Facebook the new tax target for Indonesia

Facebook logos are pictured on the screens of a smartphone and a laptop computer.
Facebook logos are pictured on the screens of a smartphone and a laptop computer. PHOTO: AFP

Move follows reports of Google nearing settlement with Jakarta

The taxman in Indonesia is now after Facebook to cough up what is estimated to be millions of dollars in back taxes, following news that Google could reach a settlement with the Indonesian tax authorities soon.

Jakarta Special Tax Office chief Muhammad Haniv said the social media giant could owe up to 3 trillion rupiah (S$310 million) in unpaid taxes and penalties, mainly from revenue it generates in the country.

He also said that Facebook has been notified to attend a meeting with tax officials in Jakarta to clarify its business interests in Indonesia. Facebook did not respond to queries from The Straits Times by press time yesterday.

This development comes a day after a Reuters report, which quoted an unnamed source, said that Google will pay back taxes and fines under a proposed deal and agree to a new calculation of profits made in Indonesia.

In September, Mr Haniv said Indonesia wanted Google to account for five years of back taxes. He added that if found guilty of tax violations, Google may have to pay fines of up to four times the amount owed, bringing the maximum tax bill to 5.5 trillion rupiah just for last year.

Google has said that its unit - incorporated as a local firm in Indonesia since 2011 - has been cooperating with the government and that it has paid "all applicable taxes in Indonesia".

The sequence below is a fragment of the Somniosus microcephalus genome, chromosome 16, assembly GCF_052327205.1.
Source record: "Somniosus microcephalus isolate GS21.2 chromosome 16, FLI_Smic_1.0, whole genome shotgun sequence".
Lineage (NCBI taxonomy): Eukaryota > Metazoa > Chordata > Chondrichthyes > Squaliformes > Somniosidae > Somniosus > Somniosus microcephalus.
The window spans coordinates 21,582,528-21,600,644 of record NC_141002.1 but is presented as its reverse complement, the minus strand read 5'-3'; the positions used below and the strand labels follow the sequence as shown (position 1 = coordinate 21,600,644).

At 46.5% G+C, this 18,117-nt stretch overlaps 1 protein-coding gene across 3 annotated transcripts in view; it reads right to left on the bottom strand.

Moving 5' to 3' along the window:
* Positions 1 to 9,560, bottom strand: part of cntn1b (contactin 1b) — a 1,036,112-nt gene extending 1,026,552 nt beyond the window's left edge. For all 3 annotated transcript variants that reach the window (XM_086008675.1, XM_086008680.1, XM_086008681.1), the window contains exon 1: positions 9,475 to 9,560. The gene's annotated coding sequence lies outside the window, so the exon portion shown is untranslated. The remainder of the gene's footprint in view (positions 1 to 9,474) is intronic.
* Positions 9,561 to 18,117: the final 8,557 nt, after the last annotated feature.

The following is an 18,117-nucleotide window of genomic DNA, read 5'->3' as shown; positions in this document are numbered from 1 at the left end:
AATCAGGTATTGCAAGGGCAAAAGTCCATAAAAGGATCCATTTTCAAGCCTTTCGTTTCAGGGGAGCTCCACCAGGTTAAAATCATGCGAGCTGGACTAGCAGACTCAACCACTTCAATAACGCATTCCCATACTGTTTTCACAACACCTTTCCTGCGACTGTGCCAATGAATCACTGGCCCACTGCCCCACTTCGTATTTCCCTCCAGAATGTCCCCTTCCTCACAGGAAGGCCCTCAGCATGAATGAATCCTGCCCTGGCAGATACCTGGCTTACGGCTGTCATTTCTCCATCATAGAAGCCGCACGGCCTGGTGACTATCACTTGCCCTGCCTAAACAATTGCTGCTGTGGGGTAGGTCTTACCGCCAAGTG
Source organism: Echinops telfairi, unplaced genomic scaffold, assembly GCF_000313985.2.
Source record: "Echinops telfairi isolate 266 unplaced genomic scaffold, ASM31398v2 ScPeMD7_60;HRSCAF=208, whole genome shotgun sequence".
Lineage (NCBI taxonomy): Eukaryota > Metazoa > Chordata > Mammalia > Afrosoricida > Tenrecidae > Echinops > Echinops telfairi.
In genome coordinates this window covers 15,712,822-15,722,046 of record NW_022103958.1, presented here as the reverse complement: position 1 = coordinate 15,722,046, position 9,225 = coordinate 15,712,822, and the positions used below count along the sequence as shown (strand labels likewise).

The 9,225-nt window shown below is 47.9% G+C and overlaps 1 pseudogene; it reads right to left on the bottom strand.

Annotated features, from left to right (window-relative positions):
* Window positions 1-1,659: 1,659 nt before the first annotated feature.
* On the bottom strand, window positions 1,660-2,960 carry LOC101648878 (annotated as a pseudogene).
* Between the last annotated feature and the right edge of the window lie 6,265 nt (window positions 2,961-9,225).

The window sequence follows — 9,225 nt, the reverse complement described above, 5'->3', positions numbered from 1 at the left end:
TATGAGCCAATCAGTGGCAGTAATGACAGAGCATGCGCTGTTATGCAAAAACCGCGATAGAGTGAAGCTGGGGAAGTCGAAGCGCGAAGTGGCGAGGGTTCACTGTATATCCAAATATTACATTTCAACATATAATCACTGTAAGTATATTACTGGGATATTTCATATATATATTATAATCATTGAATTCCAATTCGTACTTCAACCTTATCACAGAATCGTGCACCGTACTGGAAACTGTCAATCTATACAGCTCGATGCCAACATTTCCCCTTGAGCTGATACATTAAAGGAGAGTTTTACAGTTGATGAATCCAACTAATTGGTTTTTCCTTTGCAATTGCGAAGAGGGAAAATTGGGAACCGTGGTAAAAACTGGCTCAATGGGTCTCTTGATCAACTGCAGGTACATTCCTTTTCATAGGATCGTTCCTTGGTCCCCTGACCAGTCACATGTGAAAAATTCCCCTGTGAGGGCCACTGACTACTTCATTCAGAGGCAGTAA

Google has an estimated 100 million users in Indonesia, while Facebook users in the country are expected to reach 96 million in 2018, up from 77.6 million in 2014, said Internet statistics firm Statista. The moves against Facebook and Google are part of a wider initiative by Indonesia to plug its national budget deficit and to reform its tax regime in order to raise revenue in the long term.

The government has also been pressuring other tech players such as Yahoo and Twitter to comply with tax regulations.

Mr Haniv told The Straits Times previously that the tax office was prioritising Google "because it's the biggest player", adding that the firm claims over half the total annual Internet advertising revenue in Indonesia, which amounts to US$830 million (S$1.1 billion).

However, a joint study by Google and Singapore's Temasek Holdings, released earlier this year, estimated the size of Indonesia's digital advertising market last year at just US$300 million.

Google has an estimated 100 million users in Indonesia, while Facebook users in the country are expected to reach 96 million in 2018, up from 77.6 million in 2014, said Internet statistics firm Statista.

The moves against Facebook and Google are part of a wider initiative by Indonesia to plug its national budget deficit and to reform its tax regime in order to raise revenue in the long term.

A key plank of the plan is a tax amnesty scheme, introduced in July this year, to recover billions of dollars in revenue lost to widespread tax evasion and in assets hidden overseas by wealthy citizens and businesses.

As of yesterday, Indonesians have declared 3,944 trillion rupiah worth of assets under the scheme, but only 143 trillion rupiah has been repatriated.

A version of this article appeared in the print edition of The Straits Times on November 25, 2016, with the headline 'Facebook the new tax target for Indonesia'. Print Edition | Subscribe